By Hilary White

LONDON, September 26, 2006 ( – After three months of deliberation and over 50,000 complaints from individuals and organizations, the UK’s Crown Prosecution Service (CPS) and Metropolitan Police have announced that there is “insufficient evidence” to lay charges of discrimination against the Gay Police Association for its June ads depicting Christianity as violent.

The ads appeared in the Independent in June this year and featured a photograph of a Bible next to a pool of blood and the slogan, “In the name of the father.” The ad copy read, “In the last 12 months, the Gay Police Association has recorded a 74% increase in homophobic incidents where the sole or primary motivating factor was the religious belief of the perpetrator.”

The ads sparked a furore resulting in accusations of hatred against Christians, “Christianophobia,” being investigated by Scotland Yard.

Saturday’s announcement by the CPS is being called just one more instance of a double standard in which investigations of “homophobia” are expedited and action promptly taken, but attacks against Christians are swept under the rug.

British columnists pointed to the irony saying that if the ad had substituted the Qur’an for the Bible, the result would have been much different. British conservative commentator, Iain Dale wrote, “Couldn’t you reasonably think that the advert actually incites gay people to hate Christians?”
Andrea Minichiello Williams, Public Policy Officer of the Lawyers’ Christian Fellowship (LCF), said of the CPS decision, decrying the “appearance of discrimination against Christians by the police and the Crown Prosecution Service (CPS).”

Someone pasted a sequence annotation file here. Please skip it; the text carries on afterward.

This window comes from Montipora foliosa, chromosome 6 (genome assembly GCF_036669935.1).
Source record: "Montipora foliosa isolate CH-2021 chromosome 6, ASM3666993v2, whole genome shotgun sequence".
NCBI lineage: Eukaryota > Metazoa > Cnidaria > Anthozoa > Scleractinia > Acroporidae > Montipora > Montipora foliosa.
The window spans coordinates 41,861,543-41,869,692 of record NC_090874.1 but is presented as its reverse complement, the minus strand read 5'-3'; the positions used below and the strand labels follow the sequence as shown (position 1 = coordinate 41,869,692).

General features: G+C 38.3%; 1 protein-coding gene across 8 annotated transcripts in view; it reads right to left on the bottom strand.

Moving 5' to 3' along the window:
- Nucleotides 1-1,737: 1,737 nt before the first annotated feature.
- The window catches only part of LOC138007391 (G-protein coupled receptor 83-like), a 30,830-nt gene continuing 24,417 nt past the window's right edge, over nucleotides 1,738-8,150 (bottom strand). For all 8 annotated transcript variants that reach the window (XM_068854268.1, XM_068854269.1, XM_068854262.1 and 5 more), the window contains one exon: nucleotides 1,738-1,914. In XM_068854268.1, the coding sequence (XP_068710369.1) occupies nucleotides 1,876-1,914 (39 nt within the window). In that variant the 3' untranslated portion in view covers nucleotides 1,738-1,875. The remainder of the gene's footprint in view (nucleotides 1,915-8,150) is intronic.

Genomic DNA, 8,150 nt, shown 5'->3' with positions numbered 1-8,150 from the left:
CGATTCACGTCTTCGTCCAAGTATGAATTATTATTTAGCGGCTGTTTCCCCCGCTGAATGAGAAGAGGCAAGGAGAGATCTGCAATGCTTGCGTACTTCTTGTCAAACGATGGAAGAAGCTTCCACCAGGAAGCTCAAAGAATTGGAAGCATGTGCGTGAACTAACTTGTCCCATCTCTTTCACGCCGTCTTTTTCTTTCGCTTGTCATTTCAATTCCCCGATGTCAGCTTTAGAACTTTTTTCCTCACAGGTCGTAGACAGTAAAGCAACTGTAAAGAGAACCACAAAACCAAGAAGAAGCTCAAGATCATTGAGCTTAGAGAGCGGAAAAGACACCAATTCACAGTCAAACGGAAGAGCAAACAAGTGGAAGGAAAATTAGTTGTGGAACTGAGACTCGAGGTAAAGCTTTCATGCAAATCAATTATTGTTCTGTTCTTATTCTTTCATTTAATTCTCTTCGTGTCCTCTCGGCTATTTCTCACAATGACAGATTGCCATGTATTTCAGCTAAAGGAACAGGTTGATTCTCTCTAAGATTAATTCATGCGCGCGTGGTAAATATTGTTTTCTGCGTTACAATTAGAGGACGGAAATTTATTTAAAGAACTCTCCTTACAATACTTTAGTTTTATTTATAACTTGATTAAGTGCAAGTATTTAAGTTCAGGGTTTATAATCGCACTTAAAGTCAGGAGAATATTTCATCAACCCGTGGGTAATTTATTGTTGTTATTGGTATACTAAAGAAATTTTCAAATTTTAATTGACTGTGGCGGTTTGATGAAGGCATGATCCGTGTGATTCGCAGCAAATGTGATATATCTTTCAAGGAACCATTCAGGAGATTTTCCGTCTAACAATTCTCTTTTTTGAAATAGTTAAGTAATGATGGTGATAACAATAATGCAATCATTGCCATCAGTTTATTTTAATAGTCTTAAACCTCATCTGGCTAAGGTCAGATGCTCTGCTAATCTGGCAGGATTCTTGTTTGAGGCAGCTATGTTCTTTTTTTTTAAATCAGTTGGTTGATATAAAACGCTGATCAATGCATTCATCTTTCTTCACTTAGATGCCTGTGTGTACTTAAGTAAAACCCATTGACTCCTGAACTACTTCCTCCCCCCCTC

“What further evidence of the advert being an ‘insulting’ publication causing ‘harassment, alarm or distress’ could be needed?” Williams said.

Williams accused the CPS of a double standard, pointing to other decisions the CPS has prosecuted in favour of the gay community’s complaints of discrimination. In 2003, Williams points out, the CPS decided there was sufficient evidence to prosecute an elderly Christian preacher who displayed a sign saying, “Stop homosexuality, Stop immorality. Jesus is Lord” after a “small number” of complaints.

“Why gay rights are regarded as more important than freedom of expression I do not know,” Reverend Rod Thomas, with the Church of England evangelicals, told the Daily Mail. “There is a real danger that those who have tried to support gay rights for liberal reasons may find themselves responsible for suppressing vital liberties.”

Read related coverage:
British Gay Police Association Investigated by Scotland Yard for Anti-Christian Ad